He noticed her as he came up the stairs. Zoë was sitting, knees drawn up, in Wash’s chair. Still Wash’s chair. She hadn’t stayed on the bridge a second longer than strictly necessary since Mal had dragged her off it. Wouldn’t even look at that chair. All decisions, now, were made over River’s shoulder, on the co-pilot’s side. Seeing Zoë sitting there, Mal felt the guilt rise up in his gut once again. Knew it was about to double.
She stood and turned as he came in. There was a certain set to her shoulders was new.
Mal’s lips twisted, gentle, but not quite a smile. “You ready to tell me yet?”
She considered him in silence a long moment longer, and Mal found himself wondering if she was still even able to speak.
“How did you know?”
It had taken him days to place it, himself. “You move differently.”
The silence returned. Zoë waited. Mal had a thousand different questions – so much needed to be planned – but they could all wait another day or so. All but one.
“Why did you wait so long?”
“I wanted to tell him first.”
Kaylee’s hands flew to her face – alwayss so expressive. Mal watched the struggle work its way across, waited.
“But… Wash…” The tears won, streaking her dusty face.
“Hey, now. Been enough tears on this boat. Someone needs to be glad of this baby, and ain’t no one does glad like you.”
“It’s just… Zoë’s so…”
“Serenity ain’t a fit place for a baby, but we’ll have to make do. You painted all them flowers ‘round the kitchen. I give you one of the passenger cabins, think you can make something of it?”
Kaylee nodded, scrubbed the tears away on the cuff of her coveralls.
“Think you can keep it secret?”
Kaylee nodded again, with the ghost of a smile.
Mal turned to leave.
“Captain?” Kaylee stopped him in the doorway. He could still hear the tears in her voice, couldn’t force himself to turn back. “Do you think Wash knew?”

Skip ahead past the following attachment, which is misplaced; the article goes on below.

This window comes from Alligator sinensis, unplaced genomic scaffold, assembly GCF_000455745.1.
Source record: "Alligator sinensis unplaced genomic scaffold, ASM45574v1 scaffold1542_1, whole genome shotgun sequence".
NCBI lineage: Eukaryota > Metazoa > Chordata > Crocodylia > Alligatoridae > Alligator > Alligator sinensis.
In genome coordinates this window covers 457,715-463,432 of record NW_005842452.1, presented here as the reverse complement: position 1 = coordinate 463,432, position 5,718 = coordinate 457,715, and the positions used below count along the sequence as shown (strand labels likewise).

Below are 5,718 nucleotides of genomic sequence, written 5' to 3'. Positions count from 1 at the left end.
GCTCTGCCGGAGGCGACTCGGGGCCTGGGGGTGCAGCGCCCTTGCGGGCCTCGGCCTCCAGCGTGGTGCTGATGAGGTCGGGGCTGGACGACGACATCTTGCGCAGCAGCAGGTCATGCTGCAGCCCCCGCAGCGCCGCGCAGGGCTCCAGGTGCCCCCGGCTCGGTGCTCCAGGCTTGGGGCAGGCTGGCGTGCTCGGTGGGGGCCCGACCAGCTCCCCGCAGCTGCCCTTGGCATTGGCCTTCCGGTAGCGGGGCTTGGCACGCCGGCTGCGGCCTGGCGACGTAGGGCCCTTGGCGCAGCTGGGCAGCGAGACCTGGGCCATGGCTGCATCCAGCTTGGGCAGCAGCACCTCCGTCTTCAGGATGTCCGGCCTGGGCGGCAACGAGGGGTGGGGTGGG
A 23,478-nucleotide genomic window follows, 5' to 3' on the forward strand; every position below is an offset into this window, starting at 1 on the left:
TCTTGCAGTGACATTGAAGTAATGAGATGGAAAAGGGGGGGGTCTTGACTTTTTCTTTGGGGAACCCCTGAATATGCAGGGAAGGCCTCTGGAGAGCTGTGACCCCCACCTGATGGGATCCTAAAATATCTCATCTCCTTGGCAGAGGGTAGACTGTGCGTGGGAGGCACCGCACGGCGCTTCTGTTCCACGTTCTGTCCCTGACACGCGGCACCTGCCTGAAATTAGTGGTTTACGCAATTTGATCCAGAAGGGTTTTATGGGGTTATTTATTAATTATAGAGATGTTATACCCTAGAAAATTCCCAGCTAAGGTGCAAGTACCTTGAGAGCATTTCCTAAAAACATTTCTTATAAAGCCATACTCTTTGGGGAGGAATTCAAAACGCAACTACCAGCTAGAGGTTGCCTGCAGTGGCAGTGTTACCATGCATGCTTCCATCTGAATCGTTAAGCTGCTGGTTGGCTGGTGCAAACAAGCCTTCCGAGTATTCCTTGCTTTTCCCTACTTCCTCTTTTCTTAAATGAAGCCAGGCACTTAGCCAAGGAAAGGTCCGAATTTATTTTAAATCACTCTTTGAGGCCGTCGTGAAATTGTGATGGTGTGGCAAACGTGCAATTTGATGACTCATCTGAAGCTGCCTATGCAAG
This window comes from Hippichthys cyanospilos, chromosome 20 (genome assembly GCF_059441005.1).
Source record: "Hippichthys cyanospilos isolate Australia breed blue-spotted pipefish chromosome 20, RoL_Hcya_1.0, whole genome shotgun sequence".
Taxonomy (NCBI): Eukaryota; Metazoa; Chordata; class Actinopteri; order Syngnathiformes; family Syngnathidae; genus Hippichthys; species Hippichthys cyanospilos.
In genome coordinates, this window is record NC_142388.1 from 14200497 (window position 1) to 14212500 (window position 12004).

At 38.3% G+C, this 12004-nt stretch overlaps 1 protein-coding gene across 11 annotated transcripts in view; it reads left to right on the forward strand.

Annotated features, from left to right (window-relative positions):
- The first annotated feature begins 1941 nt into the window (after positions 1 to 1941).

Mal’s fingers gripped the doorframe, knuckles white. “Couldn’t have.”
Zoë ran into Shuttle 2, shoved the door to behind her with such force it
banged open again. She paced the small space like a caged animal; she could
feel her control unravelling and it terrified her. There wasn’t anyone left to
put back the pieces.
She forced herself to stillness, found herself standing by a stack of crates. Reaching into the nearest one, she pulled out an old serving dish, too cracked and chipped to use. Reached in again, came up with a tin cup, bent to scrap from the crash, no doubt, that no one had had time to fix. How right she should be in here with these broken, useless things.
She looked down; her hands were shaking.
The cup flew first, hit the wall, skittered across the floor. It was heaving the serving dish that tore the scream from her throat. The end of it caught on a sob. And as the dish splintered into a thousand pieces, so did she.
Inara was stepping out of her shuttle as she heard it, the sound of an entire kitchen coming down around her ears.
The door to Shuttle 2 was open a crack. She hurried across the catwalk. “River, honey, are you all right?”
She pulled the door open halfway and stopped short. A sea of ceramic shards and twisted tin spewed from an overturned crate. And in the middle knelt Zoë, sobbing with all of her broken heart, one fist pressed against her lips, still trying to push it back in.
Inara stepped inside and pushed the door firmly shut. She brushed a small patch clear, and knelt gently beside Zoë, sitting with her in silence while she cried.
Zoë lifted the soft package, wrapped in a length of plain white cotton fabric – a useful enough gift all on its own – and neatly tied with an elegant ribbon. No need to ask who this gift was from. Zoë fingered the delicate fabric of the ribbon and glanced up at Inara, who seemed… unsure.
“Please, open it.”
Zoë untied the ribbon, put it aside, and folded back the white cotton to reveal another carefully folded bundle of fabric. Zoë stood to shake it out and found herself staring down at the loudest, most hideous quilt she had ever seen. She stood very still for a long moment, fighting the sudden urge to cry.